Ma'anshan - Ma'anshan's iron mine railway will close shortly in 2019. They currently operate around thirty electric locomotives of two classes shifting spoil and iron ore. Being so close to a major city also makes it quite attractive in itself. The steelworks railway will remain, although this is largely off limits to foreigners due to the cut-throat nature of the steel industry.
The mainline here is also OK, although the views are now more limited. There may be other locations along the mainline in the Ma'anshan region that warrant exploring, particularly around Caishi just to the south.
Sandaoling - Not cold enough for steam effects, but we had seen this before on previous visits. Our visit was more to enjoy the experience rather than treat it as a hardcore photography quest.
We also had the added bonus of having the entire place to ourselves, which is a bonus in recent years from what we've experienced. I had the pleasure of getting my father to join us this time to experience his first taste of mainline steam since his youth in British rail days some 50 years ago and was great for him to experience. He was fortunate to experience everything Sandaoling has to offer, including a visit to the workshops and a ride on the footplate, all location points visited and the local hospitality from our friends.
I would highly recommend that people do not visit Sandaoling as a solo traveller unless they are part of a large group or have direct contact with one of the mine managers who can arrange things and make the journey in and out a bit smoother. I can provide contact details for Mr. Zhang (Chinese language only) on request for those interested.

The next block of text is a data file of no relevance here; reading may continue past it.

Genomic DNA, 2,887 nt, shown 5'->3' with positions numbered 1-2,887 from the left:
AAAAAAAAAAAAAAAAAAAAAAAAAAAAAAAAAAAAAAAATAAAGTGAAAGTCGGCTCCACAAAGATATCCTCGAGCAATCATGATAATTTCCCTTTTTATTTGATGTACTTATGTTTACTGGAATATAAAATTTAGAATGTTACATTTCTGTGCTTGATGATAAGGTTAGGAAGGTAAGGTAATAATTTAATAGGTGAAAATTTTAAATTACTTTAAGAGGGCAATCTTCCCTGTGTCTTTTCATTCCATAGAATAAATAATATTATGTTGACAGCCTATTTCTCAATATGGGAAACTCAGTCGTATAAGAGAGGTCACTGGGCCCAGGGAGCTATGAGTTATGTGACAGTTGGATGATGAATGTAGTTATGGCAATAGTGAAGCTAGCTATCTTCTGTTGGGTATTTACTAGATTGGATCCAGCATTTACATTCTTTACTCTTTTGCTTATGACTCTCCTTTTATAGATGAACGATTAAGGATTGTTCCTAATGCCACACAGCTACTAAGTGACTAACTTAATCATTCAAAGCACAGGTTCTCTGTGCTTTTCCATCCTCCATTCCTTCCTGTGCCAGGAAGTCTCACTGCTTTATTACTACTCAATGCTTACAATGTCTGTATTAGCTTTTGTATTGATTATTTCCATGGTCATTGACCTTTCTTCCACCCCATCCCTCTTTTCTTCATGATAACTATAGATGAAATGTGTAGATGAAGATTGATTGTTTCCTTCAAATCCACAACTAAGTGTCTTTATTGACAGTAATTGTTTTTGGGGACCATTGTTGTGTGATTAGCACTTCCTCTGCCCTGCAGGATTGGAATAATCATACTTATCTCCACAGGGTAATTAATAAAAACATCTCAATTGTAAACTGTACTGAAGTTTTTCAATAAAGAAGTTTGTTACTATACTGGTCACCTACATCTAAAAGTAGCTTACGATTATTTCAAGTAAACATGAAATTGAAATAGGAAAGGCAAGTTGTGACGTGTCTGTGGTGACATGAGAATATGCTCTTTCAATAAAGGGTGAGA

General - China has always progressed fast, but alarmingly in the space of less than a year. While this has without question been one of the more successful trips I've made to China, the general mood is quite ugly, particularly in Nanjing but especially in Xinjiang. It is very obvious that foreigners are not wanted in Xinjiang province any longer and I certainly won't be attempting a revisit anytime soon.
All of our hotels, food, train tickets (13 trains including some soft sleeper overnighters), local travel expenses and domestic airfares (five flights) , cost us around 8000rmb for the three weeks making it exceptional value, especially as 2000 of that was the price for the permits in Sandaoling alone over the 4 days. However it should be noted that Steve and I also have a lot of experience travelling in China now and a first time visitor may feel a lot of secure in a group tour, where they can travel at a much more relaxed pace than we do and forego the very extensive planning and research phase associated. If anyone would like further information about the places we've visited or about travelling in China in general is welcome to make contact.